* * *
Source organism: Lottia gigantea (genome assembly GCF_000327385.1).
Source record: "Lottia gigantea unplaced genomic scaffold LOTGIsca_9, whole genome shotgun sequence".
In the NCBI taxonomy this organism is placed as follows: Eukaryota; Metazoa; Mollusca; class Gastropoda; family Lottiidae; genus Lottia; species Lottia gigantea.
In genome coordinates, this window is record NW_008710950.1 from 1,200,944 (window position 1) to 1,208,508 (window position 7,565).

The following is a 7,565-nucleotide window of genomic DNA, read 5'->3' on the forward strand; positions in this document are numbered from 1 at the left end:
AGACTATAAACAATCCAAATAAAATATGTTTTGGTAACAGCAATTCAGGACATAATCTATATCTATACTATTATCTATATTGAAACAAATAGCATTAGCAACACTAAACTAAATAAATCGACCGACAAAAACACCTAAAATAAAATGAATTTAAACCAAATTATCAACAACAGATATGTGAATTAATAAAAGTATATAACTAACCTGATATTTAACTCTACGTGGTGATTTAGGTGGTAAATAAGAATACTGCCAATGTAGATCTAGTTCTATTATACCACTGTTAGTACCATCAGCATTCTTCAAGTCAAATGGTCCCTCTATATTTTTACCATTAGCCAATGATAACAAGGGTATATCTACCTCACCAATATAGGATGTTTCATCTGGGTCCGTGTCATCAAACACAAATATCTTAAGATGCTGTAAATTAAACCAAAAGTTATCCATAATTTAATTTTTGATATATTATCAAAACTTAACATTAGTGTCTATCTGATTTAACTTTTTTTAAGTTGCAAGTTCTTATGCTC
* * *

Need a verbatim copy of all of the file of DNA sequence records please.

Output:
Source organism: Lottia gigantea (genome assembly GCF_000327385.1).
Source record: "Lottia gigantea unplaced genomic scaffold LOTGIsca_9, whole genome shotgun sequence".
In the NCBI taxonomy this organism is placed as follows: Eukaryota; Metazoa; Mollusca; class Gastropoda; family Lottiidae; genus Lottia; species Lottia gigantea.
In genome coordinates, this window is record NW_008710950.1 from 1,200,944 (window position 1) to 1,208,508 (window position 7,565).

The following is a 7,565-nucleotide window of genomic DNA, read 5'->3' on the forward strand; positions in this document are numbered from 1 at the left end:
AGACTATAAACAATCCAAATAAAATATGTTTTGGTAACAGCAATTCAGGACATAATCTATATCTATACTATTATCTATATTGAAACAAATAGCATTAGCAACACTAAACTAAATAAATCGACCGACAAAAACACCTAAAATAAAATGAATTTAAACCAAATTATCAACAACAGATATGTGAATTAATAAAAGTATATAACTAACCTGATATTTAACTCTACGTGGTGATTTAGGTGGTAAATAAGAATACTGCCAATGTAGATCTAGTTCTATTATACCACTGTTAGTACCATCAGCATTCTTCAAGTCAAATGGTCCCTCTATATTTTTACCATTAGCCAATGATAACAAGGGTATATCTACCTCACCAATATAGGATGTTTCATCTGGGTCCGTGTCATCAAACACAAATATCTTAAGATGCTGTAAATTAAACCAAAAGTTATCCATAATTTAATTTTTGATATATTATCAAAACTTAACATTAGTGTCTATCTGATTTAACTTTTTTTAAGTTGCAAGTTCTTATGCTC